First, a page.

When the Vast Sky Kisses the Planet

Our Worlds

We have been on the move now for more than 24 hours and the strain is beginning to show. But the journey has been smooth so far. No trouble at immigration or customs, and the ride we rented has even got a CD player.

Sitting now on the motel bed in Flagstaff next to the railway running parallel to Route 66, I can’t help being a little shocked about how small the world seems to have become. Vienna-Flagstaff in a day, and I wonder if my soul is not still somewhere over the Atlantic.

(From: Hit the Road)

Day 2, 4th June 2002:

Sitting now on the bed of room 3, Budget Inn/Farmington/New Mexico, I am letting the spent day run passed my mind’s eye. We left Flagstaff this morning after having breakfast at the Galaxy Diner.

My milkshake was ok, but I am already getting pissed off with the grinning US waitresses who scream: “How are you, folks?” in a painfully high pitched voice, call ladies who are in their 80s “girls”, and take half an hour to bring the bill. Give me a sleepy and grumpy “Kellnerin” any time!

We hit the Route 89 going north after filling the tank to the rim. Thomas discovered the blessings of the cruise control – being able to relax both feet – and diving down into the red desert lands accompanied by “Third World” and Linton Kwesi Johnson I again was reminded of what I love so much about this part of our mother earth:

the seemingly endless space sucks all needless thoughts out of your overactive brain, and the vast sky kissing the planet’s surface teaches you lessons about the relativity of mankind’s existence that I cannot even begin to describe.

Screw TV and second-hand events – life is in motion through space-time.

We entered the Reservation from the Tuba City side, where the road comes down from the Hopi Mesas, where I began this lifetime journey six years ago hitching a ride with two roadrunners … memories, but that’s another story. We travelled fast (the cops were busy busting other drivers today) and got to Kayenta at noon.

Having time to spare, we decided to take the long way round, and took the left turn through Monument Valley.

Well, you can see this place a million times and still be awed by the majesty of the rock formations rising from this ancient seabed.

I used to work there on the Utah/Arizona border and still wonder how people manage to live amongst the stone gods without going crazy (maybe they wonder how we can live in the Waldviertel).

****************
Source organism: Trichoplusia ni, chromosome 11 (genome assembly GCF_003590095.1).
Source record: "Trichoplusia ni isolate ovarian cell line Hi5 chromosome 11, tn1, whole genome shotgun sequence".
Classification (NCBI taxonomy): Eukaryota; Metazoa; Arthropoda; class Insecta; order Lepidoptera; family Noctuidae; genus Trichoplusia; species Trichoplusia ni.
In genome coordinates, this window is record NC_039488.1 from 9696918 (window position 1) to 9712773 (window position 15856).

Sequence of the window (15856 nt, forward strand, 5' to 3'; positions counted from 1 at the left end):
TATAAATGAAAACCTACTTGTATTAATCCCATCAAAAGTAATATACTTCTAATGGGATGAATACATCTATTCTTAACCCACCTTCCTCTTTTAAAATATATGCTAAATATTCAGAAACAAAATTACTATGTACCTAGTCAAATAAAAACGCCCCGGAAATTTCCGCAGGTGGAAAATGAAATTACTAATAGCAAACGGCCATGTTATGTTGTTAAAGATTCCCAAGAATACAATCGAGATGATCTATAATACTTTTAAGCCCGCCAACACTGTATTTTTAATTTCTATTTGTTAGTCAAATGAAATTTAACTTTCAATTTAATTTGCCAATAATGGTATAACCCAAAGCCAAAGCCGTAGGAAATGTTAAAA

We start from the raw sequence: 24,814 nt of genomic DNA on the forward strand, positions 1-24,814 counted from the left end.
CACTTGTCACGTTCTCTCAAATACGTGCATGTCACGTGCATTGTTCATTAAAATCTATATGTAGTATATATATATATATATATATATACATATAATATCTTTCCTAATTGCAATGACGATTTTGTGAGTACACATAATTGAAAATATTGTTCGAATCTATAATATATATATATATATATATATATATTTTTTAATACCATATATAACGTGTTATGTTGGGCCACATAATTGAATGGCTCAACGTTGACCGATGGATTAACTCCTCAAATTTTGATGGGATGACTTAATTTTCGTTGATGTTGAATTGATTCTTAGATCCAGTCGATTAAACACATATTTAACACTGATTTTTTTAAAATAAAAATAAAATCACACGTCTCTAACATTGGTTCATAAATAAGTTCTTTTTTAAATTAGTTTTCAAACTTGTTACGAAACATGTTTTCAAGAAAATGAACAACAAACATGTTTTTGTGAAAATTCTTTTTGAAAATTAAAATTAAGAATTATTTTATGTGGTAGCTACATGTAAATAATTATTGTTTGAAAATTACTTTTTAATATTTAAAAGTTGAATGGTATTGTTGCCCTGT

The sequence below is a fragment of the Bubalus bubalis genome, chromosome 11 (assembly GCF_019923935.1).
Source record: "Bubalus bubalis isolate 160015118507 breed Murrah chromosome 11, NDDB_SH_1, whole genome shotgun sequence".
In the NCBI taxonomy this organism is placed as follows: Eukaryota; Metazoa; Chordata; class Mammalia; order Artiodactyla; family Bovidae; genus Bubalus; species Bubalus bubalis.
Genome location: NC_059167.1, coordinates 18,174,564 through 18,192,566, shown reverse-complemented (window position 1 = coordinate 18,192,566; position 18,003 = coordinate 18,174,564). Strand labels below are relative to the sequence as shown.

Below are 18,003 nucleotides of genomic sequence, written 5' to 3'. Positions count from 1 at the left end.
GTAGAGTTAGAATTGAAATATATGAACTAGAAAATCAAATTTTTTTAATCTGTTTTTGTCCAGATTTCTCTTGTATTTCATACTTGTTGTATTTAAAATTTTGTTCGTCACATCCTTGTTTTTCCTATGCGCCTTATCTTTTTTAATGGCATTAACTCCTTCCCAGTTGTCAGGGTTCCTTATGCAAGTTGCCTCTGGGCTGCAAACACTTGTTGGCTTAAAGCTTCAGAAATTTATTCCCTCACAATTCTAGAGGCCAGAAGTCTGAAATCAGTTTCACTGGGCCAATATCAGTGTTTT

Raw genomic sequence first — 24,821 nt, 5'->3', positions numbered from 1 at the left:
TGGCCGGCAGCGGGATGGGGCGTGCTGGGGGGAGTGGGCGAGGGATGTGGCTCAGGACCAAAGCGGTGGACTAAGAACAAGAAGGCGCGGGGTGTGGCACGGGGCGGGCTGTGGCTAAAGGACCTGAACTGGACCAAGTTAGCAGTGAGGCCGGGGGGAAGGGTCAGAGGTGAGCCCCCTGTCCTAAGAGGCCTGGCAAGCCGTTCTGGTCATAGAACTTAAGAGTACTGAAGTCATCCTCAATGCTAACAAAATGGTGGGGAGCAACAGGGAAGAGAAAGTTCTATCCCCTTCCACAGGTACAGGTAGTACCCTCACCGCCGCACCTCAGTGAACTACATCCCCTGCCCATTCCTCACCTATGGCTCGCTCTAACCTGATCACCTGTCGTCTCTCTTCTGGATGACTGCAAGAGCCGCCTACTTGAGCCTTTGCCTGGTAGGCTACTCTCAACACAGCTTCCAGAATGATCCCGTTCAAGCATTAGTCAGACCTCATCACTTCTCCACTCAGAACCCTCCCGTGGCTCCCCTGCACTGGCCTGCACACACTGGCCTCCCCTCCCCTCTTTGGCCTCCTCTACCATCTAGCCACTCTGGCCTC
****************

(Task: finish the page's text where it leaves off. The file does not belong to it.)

There were even a few drops of rain in the Valley, but that was more a bad joke considering the bad drought this year.

We turned east, crossing the shallow San Juan, went through Mexican Water to Red Mesa. Stopping at the High School to visit some former teaching colleagues of mine, we were shocked by the sand that is piling up everywhere. It is frightening how the desert is closing in once the vegetation has died. Blackhorse was not there, and as we were told that he was teaching summer school at Dine College, we continued onwards to Shiprock.

The Blackhorse family village next to Miracle Hill was deserted, so we pinned a note to the door telling him that we were going to Farmington to get some stuff and rest for the night. Then we decided to call Gerri and her future husband (that’s the couple who invited us to their traditional wedding) and surprisingly we got a hold of them.

I say “surprisingly” because it can take days to get a hold of anyone on the Reservation due to bad phone lines, no phones at all, or people just being out somewhere on the land.

Anyway, we visited them briefly at their Duplex on the outskirts of Shiprock and were delighted to meet Gerri’s grandmother again. The old lady doesn’t speak English but eagerly took part in our conversation, being puzzled by the fact that Tom and I would make such a long trip for what reason?

She is so deeply rooted in traditional Navajo culture that most “modern concepts” are strange to her. I will be telling you about this very special old lady at a later stage – she is going to attend the wedding and is already sending Gerri on all sorts of traditional errands that have to be performed before the actual ceremony.

So we drove to Farmington and got some sunblock. We are going to need that badly as we have been asked to go out to the wedding site in Sweetwater tomorrow and gather loads of firewood for the sweat lodge and the campsite. The Farmington Mall is the usual catastrophe for any sensitive soul-shitty, overblown “architecture” and degenerate inbreed white trash zombies haunting the neon corridors. Culture?!

After checking in at the motel we called Blackhorse again. He answered and was upset that we hadn’t just entered his house through the backdoor. He, of course, had our rooms prepared.

Well, we arranged to meet for dinner at the “Three Rivers” and he came down from Shiprock to discuss the coming days and to update us on the things that had been going on with the ranch and the family.

After dinner we gave him one of the CDs that we had produced for him (thank you, Rob!) and he got real excited and happy. Phew, am I glad! Good night now, Sasha is off to dreamland.


Image Title Author License
Monument_Valley_(14028208328) Monument_Valley_(14028208328) Airwolfhound CC BY-SA 2.0

Discussion (One Comment)

  1. […] (From When the Vast Sky Kisses the Planet) […]